In 2005, through the Department of Defense’s Regional Defense Counterterrorism Fellowship Program, security personnel from 93 countries participated in events to build counterterrorism capacity, strengthen the global counterterrorism network, and counter ideological support for terrorism.
We are working on a regional basis to address existing and emerging terror safehavens. For example, our Embassies are partnered with Malaysia, Indonesia, and the Philippines as they deal with terrorist transit across the Celebes (Sulawesi) Sea; and we are supporting efforts among Mauritania, Algeria, Morocco, Niger, Chad, and Mali to counter a GSPC enemy recruiting and hiding in the desert which sits astride their national borders.
To facilitate regional counterterrorism efforts, the State Department is implementing the Regional Strategic Initiative (RSI), a program designed to develop flexible regional networks in key terrorist theaters of operation to assess the threat and devise collaborative strategies, actionable initiatives, and policy recommendations.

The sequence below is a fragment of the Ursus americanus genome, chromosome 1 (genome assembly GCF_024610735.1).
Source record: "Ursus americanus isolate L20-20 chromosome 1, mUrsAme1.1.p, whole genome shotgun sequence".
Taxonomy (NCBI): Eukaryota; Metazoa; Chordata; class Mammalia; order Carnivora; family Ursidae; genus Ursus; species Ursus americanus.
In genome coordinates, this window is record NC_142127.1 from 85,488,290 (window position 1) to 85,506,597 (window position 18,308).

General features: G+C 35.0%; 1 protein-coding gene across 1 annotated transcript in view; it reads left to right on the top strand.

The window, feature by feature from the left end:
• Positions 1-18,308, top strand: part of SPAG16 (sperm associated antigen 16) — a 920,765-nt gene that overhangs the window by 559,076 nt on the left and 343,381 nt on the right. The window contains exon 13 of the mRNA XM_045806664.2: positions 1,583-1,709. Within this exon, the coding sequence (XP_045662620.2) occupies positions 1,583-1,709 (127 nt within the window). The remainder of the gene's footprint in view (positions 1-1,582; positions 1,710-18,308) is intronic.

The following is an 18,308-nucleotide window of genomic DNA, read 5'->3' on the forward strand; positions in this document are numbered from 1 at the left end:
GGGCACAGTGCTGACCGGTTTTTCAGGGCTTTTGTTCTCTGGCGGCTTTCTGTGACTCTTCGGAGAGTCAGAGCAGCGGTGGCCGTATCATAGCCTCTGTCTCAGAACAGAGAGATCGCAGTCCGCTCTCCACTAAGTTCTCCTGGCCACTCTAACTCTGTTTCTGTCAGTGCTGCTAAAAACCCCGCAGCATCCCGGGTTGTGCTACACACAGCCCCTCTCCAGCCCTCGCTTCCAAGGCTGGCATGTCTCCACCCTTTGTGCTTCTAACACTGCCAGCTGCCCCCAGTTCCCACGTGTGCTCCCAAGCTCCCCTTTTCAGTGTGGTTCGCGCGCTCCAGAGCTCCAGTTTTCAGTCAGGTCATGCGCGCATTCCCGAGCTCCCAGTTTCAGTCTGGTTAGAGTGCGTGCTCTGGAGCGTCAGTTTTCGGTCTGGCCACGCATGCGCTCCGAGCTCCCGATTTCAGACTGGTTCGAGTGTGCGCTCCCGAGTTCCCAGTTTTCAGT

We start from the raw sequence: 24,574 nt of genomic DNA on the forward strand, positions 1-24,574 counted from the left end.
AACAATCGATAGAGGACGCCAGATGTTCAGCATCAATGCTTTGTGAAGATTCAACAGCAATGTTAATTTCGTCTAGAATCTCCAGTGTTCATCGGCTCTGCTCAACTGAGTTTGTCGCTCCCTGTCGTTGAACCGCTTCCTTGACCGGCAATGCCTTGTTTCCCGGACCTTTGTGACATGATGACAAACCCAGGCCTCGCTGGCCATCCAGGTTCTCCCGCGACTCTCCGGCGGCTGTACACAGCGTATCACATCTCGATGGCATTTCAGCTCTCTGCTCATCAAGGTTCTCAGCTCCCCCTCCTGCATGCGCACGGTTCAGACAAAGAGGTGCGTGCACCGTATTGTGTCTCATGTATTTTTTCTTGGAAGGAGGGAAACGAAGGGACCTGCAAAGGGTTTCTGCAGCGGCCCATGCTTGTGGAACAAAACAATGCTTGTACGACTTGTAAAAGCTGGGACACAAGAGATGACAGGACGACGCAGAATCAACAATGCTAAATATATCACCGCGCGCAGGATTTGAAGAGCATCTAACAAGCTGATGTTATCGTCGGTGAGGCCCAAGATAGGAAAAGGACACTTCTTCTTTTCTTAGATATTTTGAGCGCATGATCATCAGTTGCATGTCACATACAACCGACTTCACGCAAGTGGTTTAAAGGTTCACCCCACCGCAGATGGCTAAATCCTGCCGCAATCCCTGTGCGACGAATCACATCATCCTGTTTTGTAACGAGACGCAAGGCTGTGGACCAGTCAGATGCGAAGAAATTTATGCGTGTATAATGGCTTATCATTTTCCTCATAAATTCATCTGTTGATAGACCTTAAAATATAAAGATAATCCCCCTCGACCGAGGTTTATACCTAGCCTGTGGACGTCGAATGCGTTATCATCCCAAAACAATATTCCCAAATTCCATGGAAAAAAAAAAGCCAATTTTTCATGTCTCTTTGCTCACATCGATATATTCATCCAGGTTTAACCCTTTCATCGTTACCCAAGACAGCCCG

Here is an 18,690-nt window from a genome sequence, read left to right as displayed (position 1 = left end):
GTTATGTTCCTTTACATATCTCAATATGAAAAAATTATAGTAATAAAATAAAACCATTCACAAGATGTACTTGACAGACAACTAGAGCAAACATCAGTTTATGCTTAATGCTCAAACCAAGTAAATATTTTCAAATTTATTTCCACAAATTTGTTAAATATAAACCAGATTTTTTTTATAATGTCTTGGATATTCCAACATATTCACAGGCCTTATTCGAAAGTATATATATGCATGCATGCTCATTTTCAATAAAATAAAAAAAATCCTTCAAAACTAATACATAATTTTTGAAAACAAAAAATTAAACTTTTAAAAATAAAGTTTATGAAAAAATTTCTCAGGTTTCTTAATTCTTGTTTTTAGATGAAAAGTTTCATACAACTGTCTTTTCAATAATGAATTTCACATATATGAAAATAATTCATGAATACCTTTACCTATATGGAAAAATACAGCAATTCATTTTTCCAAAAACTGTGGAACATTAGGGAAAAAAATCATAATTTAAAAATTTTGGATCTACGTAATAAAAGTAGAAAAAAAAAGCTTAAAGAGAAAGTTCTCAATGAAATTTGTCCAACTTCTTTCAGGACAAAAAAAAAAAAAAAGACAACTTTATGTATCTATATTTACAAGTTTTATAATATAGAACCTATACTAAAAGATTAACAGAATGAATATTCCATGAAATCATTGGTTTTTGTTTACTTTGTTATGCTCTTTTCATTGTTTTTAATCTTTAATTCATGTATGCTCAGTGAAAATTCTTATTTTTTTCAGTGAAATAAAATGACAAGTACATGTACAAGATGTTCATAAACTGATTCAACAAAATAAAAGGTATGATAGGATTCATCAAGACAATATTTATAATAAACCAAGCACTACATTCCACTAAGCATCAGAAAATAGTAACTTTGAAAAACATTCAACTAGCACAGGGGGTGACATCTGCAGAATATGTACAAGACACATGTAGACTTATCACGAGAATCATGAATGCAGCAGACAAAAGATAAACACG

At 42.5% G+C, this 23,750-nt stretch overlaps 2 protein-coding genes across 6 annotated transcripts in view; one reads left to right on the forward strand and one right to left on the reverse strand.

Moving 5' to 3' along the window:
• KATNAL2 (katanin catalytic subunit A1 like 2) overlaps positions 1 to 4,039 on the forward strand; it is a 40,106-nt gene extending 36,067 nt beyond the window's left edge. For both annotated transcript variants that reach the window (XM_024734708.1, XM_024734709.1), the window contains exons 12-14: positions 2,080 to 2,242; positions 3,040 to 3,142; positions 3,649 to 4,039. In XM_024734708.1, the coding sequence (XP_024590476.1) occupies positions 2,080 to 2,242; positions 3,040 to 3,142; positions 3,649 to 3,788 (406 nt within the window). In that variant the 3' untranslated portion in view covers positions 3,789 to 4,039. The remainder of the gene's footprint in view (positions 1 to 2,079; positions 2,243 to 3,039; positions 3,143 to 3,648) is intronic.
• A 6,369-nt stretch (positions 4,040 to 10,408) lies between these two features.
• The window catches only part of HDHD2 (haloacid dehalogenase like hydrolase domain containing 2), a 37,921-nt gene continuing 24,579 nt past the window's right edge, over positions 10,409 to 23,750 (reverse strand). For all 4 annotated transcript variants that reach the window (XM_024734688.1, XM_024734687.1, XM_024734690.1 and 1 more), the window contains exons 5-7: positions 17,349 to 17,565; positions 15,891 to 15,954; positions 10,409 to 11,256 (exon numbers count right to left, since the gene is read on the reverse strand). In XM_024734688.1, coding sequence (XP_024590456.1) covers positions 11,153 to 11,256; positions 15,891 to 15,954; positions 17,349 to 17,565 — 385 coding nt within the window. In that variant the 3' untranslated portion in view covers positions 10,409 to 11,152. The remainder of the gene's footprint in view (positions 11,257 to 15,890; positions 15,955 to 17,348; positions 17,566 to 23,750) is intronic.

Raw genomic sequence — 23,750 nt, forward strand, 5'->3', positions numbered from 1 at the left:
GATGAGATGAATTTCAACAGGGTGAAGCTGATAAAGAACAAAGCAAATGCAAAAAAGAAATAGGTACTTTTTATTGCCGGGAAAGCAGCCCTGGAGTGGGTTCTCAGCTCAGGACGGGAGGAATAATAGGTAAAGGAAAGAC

With UNSCR 1267, and its successor resolutions including UNSCR 1617, the U.N. has required Member States to impose travel restrictions and arms embargo against Osama bin Laden, the Taliban, al-Qaida, and those associated with them and to freeze their financial assets.
The United States drafted and cosponsored U.N. Security Council Resolution 1373, which requires all States to deny safehaven and prevent the movement of terrorists across borders. The Resolution also mandates all States to prevent and suppress terrorist financing by requiring states to criminalize terrorist financing, planning, preparing, or perpetrating terrorist acts.
U.N. Member States, not including the United States, have frozen over $106 million in terrorist-related assets.
We systematically develop and disseminate information products for foreign markets discrediting extremist propaganda; raising awareness of the costs of terrorism for individuals, families, and communities; and garnering broader understanding and support for U.S. policies and initiatives.
The Secretary of State has designated 59 groups on the Terrorist Exclusion List, which provides the legal authority to exclude individuals associated with such groups from entering the United States or to seek the deportation of those already present.
Over the long term, we will continue to work with allies and partners to advance effective democracy in order to prevent terrorist exploitation of ungoverned and weakly governed areas.